Abstract

Transillumination images of objects hidden in normal and cancerous human breast tissues and bovine, porcine, and gallinaceous (chicken) tissues as well as model-random-scattering media were recorded with 1250-nm light from a chromium-doped forsterite laser. A Fourier space gate and a polarization gate were used to sort out image-bearing photons and discriminate against multiply scattered image-blurring photons. Better contrast, higher spatial resolution, and deeper penetration of samples were achieved for imaging with 1250-nm light than those obtained at shorter wavelengths, such as 1064 nm from a neodymium-doped yttrium aluminum garnet (YAG) laser. Better contrast and higher resolution were also obtained when the object was imaged through normal human breast tissue than through cancerous breast tissue. Images with marked distinction between fatty and fibrous human breast tissues were obtained when the Cr:forsterite laser was tuned to 1225 nm, a wavelength that resonates with an optical absorption band of breast fat tissues. Imaging with linearly polarized light revealed that the image quality depends significantly on the orientation of the polarization of the incident light with respect to the fibers in the bovine tissue.

© 1998 Optical Society of America

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  1. For a brief review of optical imaging techniques, see S. K. Gayen, R. R. Alfano, “Emerging optical biomedical imaging techniques,” Opt. Photon. News 7, (3) 17–22 (1996).
  2. B. E. A. Saleh, M. C. Teich, Fundamentals of Photonics (Wiley, New York, 1991), pp. 136–139.
  3. J. J. Dolne, K. M. Yoo, F. Liu, R. R. Alfano, “IR Fourier space gate and absorption imaging through random media,” Lasers Life Sci. 6, 131–141 (1994).
  4. H. Horinaka, K. Hashimoto, K. Wada, Y. Cho, “Extraction of quasi-straightforward-propagating photons from diffused light transmitting through a scattering medium by polarization modulation,” Opt. Lett. 20, 1501–1503 (1995).
    [Crossref] [PubMed]
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    [Crossref]
  6. T. Troy, D. Page, E. Sevick-Muraca, “Optical properties of normal and diseased breast tissues: prognosis for mammography,” J. Biomed. Opt. 1, 342–355 (1996). Tabulated values of optical transport properties vary widely. We chose values corresponding to those specimens in the table that closely matched the characteristics of our sample, such as the nature and extent of cancer in the cancerous specimen, the relative distribution of constituents such as normal, fibrous, and fat tissues in the normal specimens, and the age of the patient.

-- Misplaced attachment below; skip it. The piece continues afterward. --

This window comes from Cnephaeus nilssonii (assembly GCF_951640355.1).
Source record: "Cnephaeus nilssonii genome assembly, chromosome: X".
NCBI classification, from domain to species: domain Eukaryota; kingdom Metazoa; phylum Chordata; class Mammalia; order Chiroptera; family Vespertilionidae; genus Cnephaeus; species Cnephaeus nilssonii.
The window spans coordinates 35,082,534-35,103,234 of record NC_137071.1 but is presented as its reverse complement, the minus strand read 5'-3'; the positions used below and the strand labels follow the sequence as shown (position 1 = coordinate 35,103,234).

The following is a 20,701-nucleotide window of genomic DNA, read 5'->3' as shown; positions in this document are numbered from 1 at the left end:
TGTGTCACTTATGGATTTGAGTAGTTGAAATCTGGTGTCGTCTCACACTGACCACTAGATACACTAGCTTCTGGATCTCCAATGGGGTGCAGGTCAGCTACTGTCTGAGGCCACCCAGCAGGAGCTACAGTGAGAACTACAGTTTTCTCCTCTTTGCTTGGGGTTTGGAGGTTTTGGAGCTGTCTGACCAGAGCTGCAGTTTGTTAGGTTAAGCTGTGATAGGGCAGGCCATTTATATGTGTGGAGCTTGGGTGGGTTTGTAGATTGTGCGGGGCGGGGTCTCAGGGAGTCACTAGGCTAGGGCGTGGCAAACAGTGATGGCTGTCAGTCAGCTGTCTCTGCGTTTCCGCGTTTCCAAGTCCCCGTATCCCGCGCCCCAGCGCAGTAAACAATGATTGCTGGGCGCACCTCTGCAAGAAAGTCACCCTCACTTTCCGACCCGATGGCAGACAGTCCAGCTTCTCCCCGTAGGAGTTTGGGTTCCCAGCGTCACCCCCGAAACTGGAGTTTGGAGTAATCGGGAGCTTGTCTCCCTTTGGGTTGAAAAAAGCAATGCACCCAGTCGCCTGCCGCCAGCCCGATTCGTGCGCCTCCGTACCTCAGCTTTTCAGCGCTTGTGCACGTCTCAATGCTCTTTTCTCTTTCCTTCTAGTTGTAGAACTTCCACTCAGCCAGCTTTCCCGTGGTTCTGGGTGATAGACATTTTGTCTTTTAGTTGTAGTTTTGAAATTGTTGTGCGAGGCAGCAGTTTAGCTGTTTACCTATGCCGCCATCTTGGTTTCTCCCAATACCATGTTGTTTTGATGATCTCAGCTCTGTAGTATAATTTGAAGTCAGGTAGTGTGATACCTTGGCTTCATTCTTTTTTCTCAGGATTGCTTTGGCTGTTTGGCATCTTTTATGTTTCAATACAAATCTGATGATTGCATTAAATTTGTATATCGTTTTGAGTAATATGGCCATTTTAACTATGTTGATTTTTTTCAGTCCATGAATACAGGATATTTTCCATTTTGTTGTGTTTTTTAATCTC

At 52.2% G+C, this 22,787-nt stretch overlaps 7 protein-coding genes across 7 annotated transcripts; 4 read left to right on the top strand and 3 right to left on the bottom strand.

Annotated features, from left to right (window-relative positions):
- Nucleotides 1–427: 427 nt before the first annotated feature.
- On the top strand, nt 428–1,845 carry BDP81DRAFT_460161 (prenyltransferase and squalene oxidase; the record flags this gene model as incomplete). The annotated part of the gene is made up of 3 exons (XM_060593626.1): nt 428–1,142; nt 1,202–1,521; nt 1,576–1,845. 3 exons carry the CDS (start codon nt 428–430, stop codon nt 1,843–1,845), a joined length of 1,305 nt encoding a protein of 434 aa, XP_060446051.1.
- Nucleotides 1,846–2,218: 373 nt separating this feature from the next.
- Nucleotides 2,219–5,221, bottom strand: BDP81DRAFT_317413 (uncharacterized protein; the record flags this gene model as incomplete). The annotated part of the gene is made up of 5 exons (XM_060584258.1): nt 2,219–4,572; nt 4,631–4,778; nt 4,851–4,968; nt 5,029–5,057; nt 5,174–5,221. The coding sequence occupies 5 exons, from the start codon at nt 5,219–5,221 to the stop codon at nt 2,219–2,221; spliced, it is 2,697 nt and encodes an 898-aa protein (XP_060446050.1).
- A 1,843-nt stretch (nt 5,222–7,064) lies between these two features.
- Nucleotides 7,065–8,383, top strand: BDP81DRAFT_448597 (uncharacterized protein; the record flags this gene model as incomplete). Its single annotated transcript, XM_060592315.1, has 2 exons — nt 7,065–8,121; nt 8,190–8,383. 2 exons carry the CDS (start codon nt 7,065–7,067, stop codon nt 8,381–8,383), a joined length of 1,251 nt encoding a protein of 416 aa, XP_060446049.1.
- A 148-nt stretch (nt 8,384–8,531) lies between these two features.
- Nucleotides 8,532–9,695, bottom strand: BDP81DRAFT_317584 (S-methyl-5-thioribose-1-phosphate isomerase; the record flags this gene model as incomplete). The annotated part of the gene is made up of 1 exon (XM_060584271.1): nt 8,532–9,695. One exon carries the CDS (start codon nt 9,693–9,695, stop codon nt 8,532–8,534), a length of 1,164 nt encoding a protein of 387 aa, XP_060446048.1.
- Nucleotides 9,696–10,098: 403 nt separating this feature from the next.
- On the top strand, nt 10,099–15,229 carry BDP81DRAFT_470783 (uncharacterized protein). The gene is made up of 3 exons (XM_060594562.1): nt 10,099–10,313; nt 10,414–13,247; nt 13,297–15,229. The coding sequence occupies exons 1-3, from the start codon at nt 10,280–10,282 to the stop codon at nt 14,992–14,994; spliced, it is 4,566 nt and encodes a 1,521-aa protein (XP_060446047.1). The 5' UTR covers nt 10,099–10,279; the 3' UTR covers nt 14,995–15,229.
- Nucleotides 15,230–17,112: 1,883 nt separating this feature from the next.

[Crossref]
  7. W. Cheong, S. A. Prahl, A. J. Welch, “A review of the optical properties of biological tissues,” IEEE J. Quantum Electron. 26, 2166–2185 (1990).
    [Crossref]
  8. H. J. van Staveren, C. J. M. Moes, J. van Marle, S. A. Prahl, M. J. C. van Gemert, “Light scattering in Intralipid-10% in the wavelength range of 400–1100 nm,” Appl. Opt. 31, 4507–4514 (1991).
    [Crossref]
  9. S. L. Jacques, “Origins of tissue optical properties in the UVA, visible, and NIR regions,” in Advances in Optical Imaging and Photon Migration, R. R. Alfano, J. G. Fujimoto, eds., Vol. 2 of OSA Trends in Optics and Photonics (Optical Society of America, Washington, D.C., 1996), pp. 364–371.
  10. J. A. Moon, P. R. Battle, M. Bashkansky, R. Mahon, M. D. Duncan, J. Reintjes, “Achievable spatial resolution of time-resolved transillumination imaging systems which use multiply scattered light,” Phys. Rev. E 53, 1142–1155 (1996).
    [Crossref]
  11. F. A. Marks, “Optical determination of the hemoglobin oxygenation state of breast biopsies and human breast cancer xenografts in nude mice,” in Proceedings of Physiological Monitoring and Early Detection Diagnostic Methods, T. S. Mang, A. Katzir, eds., Proc. SPIE1641, 227–237 (1992).
    [Crossref]
  12. K. M. Yoo, Z. W. Zang, S. A. Ahmed, R. R. Alfano, “Imaging objects hidden in scattering media using fluorescence-absorption techniques,” Opt. Lett. 16, 1252–1254 (1991).
    [Crossref] [PubMed]
  13. V. Petricevic, S. K. Gayen, R. R. Alfano, “Near infrared tunable operation of chromium-doped forsterite laser,” Appl. Opt. 28, 1609–1611 (1989).
    [Crossref] [PubMed]
  14. E. Bouma, G. J. Tearney, I. P. Bilinsky, B. Golubovic, J. Fujimoto, “Self-phase-modulated Kerr-lens-modelocked Cr:forsterite laser source for optical coherence tomography,” Opt. Lett. 21, 1839–1841 (1996).